I am a parent of two children with dyslexia and Auditory Processing Disorder, that's not an excuse but it is the reason they find school difficult and have to try harder.

      “APD is a deļ¬cit in neural processing that is not due to higher order language, cognitive or related factors” (ASHA 2005)
      However, APD may lead to difficulties with higher level language processing, learning and communicating
      “APD is characterised by poor perception of sounds, has its origins in impaired neural function, and impacts on everyday life
      primarily through a reduced ability to listen, and respond appropriately to sounds.”

What are the symptoms?
   
It can affect a child's ability to:

  • understand speech – particularly if there's background noise, more than one person speaking, the person is speaking quickly, or the sound quality is poor
  • distinguish similar sounds from one another – such as "shoulder versus soldier" or "cold versus called"
  • concentrate when there's background noise – this can lead to difficulty understanding and remembering instructions, as well as difficulty speaking clearly and problems with reading and spelling
  • enjoy music -Many people with APD find it becomes less of an issue over time as they develop the skills to deal with it.Although children may need extra help and support at school, they can be as successful as their classmates.
What can we do about it?

         Environmental Modifications:
Preferential seating in the classroom, as close as possible to the teacher, will make facial expressions clearly visible, and maximise the ratio of direct sound to reverberant sound. The seating position should also be away from noisy equipment, such as overhead fans, to maximise the signal-to-noise ratio.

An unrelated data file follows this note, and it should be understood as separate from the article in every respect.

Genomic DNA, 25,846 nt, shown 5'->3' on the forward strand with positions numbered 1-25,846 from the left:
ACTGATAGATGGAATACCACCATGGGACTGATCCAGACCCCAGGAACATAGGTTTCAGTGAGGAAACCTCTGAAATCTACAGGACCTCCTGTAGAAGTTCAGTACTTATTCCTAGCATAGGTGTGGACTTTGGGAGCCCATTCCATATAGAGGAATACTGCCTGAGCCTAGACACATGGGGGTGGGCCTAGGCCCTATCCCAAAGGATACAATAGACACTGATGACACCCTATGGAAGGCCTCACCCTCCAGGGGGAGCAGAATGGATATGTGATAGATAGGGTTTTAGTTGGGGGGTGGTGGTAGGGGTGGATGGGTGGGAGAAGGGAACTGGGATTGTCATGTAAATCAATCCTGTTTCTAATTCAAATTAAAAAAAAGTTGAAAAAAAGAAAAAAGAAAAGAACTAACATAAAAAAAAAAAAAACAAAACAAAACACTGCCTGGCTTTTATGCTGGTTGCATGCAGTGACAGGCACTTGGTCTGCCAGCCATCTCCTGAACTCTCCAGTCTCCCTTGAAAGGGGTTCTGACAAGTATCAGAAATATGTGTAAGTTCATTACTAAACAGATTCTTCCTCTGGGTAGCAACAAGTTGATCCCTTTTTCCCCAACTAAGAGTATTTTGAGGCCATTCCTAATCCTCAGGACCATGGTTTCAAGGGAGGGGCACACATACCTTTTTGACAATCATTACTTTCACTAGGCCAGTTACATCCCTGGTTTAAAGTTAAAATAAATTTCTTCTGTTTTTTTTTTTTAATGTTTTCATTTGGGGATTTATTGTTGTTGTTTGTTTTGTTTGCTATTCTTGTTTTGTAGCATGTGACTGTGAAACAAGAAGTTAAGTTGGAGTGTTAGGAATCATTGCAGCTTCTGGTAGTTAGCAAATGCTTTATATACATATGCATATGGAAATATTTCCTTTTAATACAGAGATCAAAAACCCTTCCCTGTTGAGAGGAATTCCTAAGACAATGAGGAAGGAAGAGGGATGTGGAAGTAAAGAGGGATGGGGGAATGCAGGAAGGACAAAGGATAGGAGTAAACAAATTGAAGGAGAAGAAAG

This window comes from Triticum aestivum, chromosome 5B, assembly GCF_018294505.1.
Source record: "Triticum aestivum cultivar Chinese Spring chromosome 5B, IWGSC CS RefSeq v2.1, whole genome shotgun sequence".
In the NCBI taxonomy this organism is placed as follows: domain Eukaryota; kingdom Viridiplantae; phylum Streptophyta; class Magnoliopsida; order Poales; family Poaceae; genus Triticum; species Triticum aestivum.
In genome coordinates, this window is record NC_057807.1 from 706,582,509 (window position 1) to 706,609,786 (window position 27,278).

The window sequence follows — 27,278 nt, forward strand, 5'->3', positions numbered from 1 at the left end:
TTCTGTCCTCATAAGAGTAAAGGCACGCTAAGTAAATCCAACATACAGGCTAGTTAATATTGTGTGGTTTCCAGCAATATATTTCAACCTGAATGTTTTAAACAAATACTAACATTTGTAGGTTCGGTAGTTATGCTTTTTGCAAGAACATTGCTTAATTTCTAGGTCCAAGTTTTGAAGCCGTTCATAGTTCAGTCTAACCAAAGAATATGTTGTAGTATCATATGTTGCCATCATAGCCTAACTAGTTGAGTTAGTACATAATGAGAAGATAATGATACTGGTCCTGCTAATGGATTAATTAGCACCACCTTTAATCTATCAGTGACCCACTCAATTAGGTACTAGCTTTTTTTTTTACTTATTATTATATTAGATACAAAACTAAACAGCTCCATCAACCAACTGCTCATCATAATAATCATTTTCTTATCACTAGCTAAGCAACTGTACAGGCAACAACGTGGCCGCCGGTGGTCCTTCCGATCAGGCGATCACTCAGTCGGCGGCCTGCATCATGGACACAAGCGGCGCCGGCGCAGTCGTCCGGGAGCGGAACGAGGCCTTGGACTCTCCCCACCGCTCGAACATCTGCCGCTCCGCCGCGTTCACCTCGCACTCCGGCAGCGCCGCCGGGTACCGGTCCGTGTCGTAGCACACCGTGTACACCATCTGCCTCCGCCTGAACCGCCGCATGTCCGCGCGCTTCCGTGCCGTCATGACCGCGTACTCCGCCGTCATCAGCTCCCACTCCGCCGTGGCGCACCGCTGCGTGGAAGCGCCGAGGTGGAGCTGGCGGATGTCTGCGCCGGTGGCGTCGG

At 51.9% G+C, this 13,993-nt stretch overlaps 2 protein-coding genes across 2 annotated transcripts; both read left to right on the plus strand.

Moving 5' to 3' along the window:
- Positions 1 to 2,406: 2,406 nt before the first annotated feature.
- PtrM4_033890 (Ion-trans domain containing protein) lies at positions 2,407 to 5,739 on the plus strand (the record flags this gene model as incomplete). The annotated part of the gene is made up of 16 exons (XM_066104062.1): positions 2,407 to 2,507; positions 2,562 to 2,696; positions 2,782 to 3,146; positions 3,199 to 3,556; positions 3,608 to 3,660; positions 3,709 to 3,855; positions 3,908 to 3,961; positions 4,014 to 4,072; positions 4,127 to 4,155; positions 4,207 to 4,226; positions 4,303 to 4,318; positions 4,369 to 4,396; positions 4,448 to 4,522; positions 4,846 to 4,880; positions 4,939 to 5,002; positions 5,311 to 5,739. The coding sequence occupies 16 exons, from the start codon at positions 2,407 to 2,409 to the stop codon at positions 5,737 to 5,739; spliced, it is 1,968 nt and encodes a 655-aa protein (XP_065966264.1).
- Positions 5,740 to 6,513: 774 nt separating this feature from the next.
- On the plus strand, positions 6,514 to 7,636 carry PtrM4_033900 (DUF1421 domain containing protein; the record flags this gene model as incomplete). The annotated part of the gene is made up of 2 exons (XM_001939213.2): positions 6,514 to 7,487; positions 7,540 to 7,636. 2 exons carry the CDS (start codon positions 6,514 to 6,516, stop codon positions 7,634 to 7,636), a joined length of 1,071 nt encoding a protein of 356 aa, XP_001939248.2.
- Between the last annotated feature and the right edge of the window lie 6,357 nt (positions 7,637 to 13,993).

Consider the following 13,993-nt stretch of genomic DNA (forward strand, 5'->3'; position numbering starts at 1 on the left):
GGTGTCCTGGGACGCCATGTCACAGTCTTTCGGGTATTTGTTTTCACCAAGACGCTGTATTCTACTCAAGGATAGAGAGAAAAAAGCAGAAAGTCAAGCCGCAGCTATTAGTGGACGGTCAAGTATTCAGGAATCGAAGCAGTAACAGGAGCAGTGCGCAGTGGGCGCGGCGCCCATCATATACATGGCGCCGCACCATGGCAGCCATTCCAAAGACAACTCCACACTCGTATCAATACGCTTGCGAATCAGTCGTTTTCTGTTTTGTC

Teacher-Directed Strategies
A number of strategies may be implemented by the child’s schoolteacher to assist children with listening difficulties to extract as much information from the auditory signal as possible. These strategies include:
1.       speaking in short, simple sentences
2.      repeating a message if not comprehended
3.      slowing the speed of delivery 
4.      providing visual cues and hands-on demonstrations, as multi-modal cues add to the auditory information so that the whole message can be understood
5.      pre-teaching new information and vocabulary so that the child has a greater chance of inferring missed information from the context of the message
6.      gaining attention prior to speaking
7.      frequently checking for comprehension; using positive reinforcement generously
8.       planning regular listening/concentration breaks to avoid auditory fatigue

A personal FM system may help. This is a wireless system designed to help someone better identify and understand speech in noisy situations and over distances of up to 15 meters (50 feet). The person speaking wears or holds a transmitter microphone. This transmitter picks up important speech sounds and uses harmless radio waves to send these to a FM receiver, which a child wears behind the ear. This results in the speaker’s words going directly directly in their ears, without any distracting background noise.  Unfortunately, most teenagers wouldn't want to do that as they make it their life's mission to fit in and not be different!